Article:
Myanmar leader Aung San Suu Kyi’s embattled government recently produced a glossy brochure of its policy achievements and priorities, a bid to spin some positive news out of resoundingly negative international coverage of its handling of the Rohingya Muslim exodus and refugee crisis.

In a section entitled ‘Peace. Reconciliation, not retribution’, the Ministry of Foreign Affairs extolled the inclusiveness of the government’s efforts to resolve 70 years of civil war, where “progress is being made and the Panglong Conferences place a new focus on dialogue and finding political solutions to Myanmar’s challenges.”

But as state, military and ethnic leaders gathered in the capital Naypyidaw last month to mark the second-year anniversary of the signing of a partial Nationwide Ceasefire Agreement (NCA) between the government and a handful of ethnic groups in October 2015, claims of progress rang wholly hollow.

Myanmar’s peace process has spluttered to a halt despite Suu Kyi’s aim to make peace and reconciliation her government’s centerpiece policy. While drawing on the symbolism of her independence hero father General Aung San’s 1947 Panglong Conference, an overhyped preliminary meeting with a handful of ethnic leaders, Suu Kyi’s 21st Century Panglong process has been devoid of detail and direction.

Ethnics leaders attend the opening ceremony of the 21st Century Panglong Conference in Naypyitaw, Myanmar August 31, 2016. REUTERS/Soe Zeya Tun  - RTX2NPD6
Ethnics leaders attend the opening ceremony of the 21st Century Panglong Conference in Naypyitaw, Myanmar August 31, 2016. REUTERS/Soe Zeya Tun 

Suu Kyi and her government share equal blame with the autonomous military for the standstill. The government’s main claims to progress rest on staging two huge conferences in August 2016 and May this year. The events assembled around 700 participants, but were largely stage-managed and insubstantial affairs that failed to address issues at the core of decades of conflict and resistance.

Suu Kyi’s speeches, laden with imperious insistence on ‘unity’ and ‘harmony’ among all ethnic groups, reflect her subservience-before-compromise approach to peace.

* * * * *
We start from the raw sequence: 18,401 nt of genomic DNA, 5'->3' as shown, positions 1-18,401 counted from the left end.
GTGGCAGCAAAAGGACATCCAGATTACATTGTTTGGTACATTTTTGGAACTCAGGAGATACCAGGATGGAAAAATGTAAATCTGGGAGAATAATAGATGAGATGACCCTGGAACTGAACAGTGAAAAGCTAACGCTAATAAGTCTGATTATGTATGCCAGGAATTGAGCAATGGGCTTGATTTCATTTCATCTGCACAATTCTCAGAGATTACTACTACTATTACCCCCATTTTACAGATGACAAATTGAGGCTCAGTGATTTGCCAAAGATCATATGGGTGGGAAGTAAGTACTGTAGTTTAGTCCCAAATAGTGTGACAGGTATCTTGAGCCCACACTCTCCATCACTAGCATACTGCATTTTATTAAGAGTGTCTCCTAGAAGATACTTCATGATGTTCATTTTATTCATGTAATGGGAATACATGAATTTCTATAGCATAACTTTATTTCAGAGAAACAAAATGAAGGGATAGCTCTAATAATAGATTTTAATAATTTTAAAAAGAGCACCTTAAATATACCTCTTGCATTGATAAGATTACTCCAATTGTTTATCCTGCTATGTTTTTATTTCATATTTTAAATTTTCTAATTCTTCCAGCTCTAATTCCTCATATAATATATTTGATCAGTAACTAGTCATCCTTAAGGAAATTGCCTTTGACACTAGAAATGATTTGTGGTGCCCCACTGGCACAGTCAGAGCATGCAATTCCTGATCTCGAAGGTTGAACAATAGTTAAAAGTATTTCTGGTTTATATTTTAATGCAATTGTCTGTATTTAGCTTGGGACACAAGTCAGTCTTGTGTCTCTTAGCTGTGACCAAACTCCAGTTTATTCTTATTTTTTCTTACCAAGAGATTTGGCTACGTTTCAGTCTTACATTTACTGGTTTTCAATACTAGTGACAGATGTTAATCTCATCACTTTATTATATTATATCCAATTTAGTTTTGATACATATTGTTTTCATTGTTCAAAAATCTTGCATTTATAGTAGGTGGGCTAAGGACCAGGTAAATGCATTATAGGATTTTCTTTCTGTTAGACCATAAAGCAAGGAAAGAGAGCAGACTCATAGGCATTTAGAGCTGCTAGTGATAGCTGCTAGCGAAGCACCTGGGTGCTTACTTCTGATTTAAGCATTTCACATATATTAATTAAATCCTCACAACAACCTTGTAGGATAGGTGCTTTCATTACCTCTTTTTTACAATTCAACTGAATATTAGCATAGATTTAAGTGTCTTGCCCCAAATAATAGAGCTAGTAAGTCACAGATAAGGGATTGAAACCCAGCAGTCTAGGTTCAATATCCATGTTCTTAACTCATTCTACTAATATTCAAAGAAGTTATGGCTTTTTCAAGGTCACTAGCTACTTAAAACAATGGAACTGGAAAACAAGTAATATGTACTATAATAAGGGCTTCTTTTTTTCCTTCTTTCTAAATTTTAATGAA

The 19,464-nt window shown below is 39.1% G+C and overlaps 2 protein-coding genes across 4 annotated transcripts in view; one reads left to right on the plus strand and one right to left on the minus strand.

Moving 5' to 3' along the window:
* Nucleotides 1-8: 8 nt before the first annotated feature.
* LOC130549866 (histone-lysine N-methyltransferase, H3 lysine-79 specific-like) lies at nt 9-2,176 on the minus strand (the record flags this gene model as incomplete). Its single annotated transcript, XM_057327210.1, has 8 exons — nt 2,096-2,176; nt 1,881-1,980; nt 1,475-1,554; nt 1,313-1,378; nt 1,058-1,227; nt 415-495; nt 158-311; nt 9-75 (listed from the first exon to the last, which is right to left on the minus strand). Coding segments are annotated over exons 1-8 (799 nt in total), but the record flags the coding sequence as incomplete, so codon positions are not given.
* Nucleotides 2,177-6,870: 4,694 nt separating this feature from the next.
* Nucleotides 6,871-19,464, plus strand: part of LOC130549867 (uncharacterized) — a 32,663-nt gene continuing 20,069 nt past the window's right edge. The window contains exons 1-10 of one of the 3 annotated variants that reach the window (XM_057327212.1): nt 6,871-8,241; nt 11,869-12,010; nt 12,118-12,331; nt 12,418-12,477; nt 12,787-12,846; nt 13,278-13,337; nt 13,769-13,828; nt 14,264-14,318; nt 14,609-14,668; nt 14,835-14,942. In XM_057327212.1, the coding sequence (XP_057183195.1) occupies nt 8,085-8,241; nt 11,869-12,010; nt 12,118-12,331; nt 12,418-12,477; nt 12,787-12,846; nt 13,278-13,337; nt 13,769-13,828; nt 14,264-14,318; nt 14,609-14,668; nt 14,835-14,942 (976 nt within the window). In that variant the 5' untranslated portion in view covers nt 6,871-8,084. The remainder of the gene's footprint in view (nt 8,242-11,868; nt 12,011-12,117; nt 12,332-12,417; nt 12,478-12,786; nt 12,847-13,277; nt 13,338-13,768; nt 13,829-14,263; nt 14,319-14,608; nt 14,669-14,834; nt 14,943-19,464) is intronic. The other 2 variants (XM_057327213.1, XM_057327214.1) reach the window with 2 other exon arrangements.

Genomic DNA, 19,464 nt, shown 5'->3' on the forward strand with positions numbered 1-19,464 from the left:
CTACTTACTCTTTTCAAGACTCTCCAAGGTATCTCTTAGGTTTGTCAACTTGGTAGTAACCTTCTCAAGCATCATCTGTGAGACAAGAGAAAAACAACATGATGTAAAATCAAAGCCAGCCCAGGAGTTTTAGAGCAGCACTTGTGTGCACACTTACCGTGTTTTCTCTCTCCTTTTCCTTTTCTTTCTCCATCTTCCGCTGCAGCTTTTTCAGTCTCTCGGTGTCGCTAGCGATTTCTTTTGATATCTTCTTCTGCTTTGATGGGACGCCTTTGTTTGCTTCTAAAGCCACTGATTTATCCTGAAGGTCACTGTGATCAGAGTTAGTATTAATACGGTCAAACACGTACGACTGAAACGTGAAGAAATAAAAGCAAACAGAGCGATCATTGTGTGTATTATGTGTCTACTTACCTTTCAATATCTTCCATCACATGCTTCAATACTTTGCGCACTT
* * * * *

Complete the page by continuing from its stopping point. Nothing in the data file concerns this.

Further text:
The Pyidaungsu Accord for Peace agreed in May by ethnic armed organizations (EAOs), the government and military included 37 vague principles for future negotiations under five broad headings: politics, economics, social affairs, land, and natural resources. No substantial discussions on any of these issues have taken place since it was inked.

The government has been criticized for failing to mobilize the human resources and organizational structure necessary to take the moribund process forward. The reconstituted National Reconciliation and Peace Center (NRPC), taking over from the much-maligned foreign-funded Myanmar Peace Center (MPC), has failed to organize regular events related to the peace process, let alone support routine negotiations.

Suu Kyi’s few and far between official statements to the many armed groups that have refused to sign the NCA have been peppered with ultimatums and vague threats rather than the facilitation of inclusive debate. In a September 19 speech, mostly on the Rakhine crisis, Suu Kyi admitted the peace process faced “many difficulties.”

“I am not surprised by this because it is the way of peace processes anywhere in the world that they come across difficulties and sometimes the process is stalled, sometimes they come to a dead halt, and sometimes it seems that everything is falling apart, and yet, in the end, we all join together and move forward,” she said.

Suu Kyi’s insistent demands, vague vows and diversions caused by her government’s mishandling of the Rakhine crisis all suggest an inchoate nationwide peace process comprised of aspirations, platitudes and orders without a clear-sighted action plan. Suu Kyi visited Rakhine state for the first time on November 2, over two months after the crisis began, and urged people “not to quarrel.”

Myanmar's de facto leader Aung San Suu Kyi arrives at Sittwe airport after visiting Maungdaw in the state of Rakhine November 2, 2017. REUTERS/Stringer
Myanmar’s de facto leader Aung San Suu Kyi arrives at Sittwe airport after visiting Maungdaw in Rakhine state on November 2, 2017. Photo: Reuters/Stringer

It’s a reflection of the culture of secrecy in Suu Kyi’s inner circle and the ephemeral advice she receives from a handful of Myanmar and Western advisors. They include Jonathan Powell, a former chief of staff to British Prime Minister Tony Blair whose nongovernmental organization Inter Mediate has advised on aspects of the process for several years.

If Suu Kyi’s inner circle of advisors are having any positive effect on her peace plan, the proof is not yet clear.

The ultimate roadblock to peace, however, is not her government’s fumbling attempts, but rather Myanmar’s powerful military, or Tatmadaw. At the May peace conference, Commander in Chief Senior General Min Aung Hlaing constricted space for peace negotiations by threatening participants to stick to the NCA framework while warning against any proposal that goes beyond a future federal framework.

The military chief reiterated the Tatmadaw’s six-point policy approach, now two years old and widely seen as the main obstacle to further negotiations, as the points can effectively be used to shut down or narrow discussion of any topic.

The martial six points include: “to have a keen desire to reach eternal peace, to keep promises agreed to in peace deals, to avoid capitalizing on the peace agreement, to avoid placing a heavy burden on local people, to strictly abide by the existing laws, and to march towards a democratic country in accord with the 2008 Constitution.”

When these inflexible negotiating conditions are contextualized with the Tatmadaw’s behavior on the ground, with continued fighting against EAOs and chronic abuse of civilians, trust in the peace process and the military’s sincerity is flat-lining, despite the transition from decades of hardline military to Suu Kyi’s elected rule.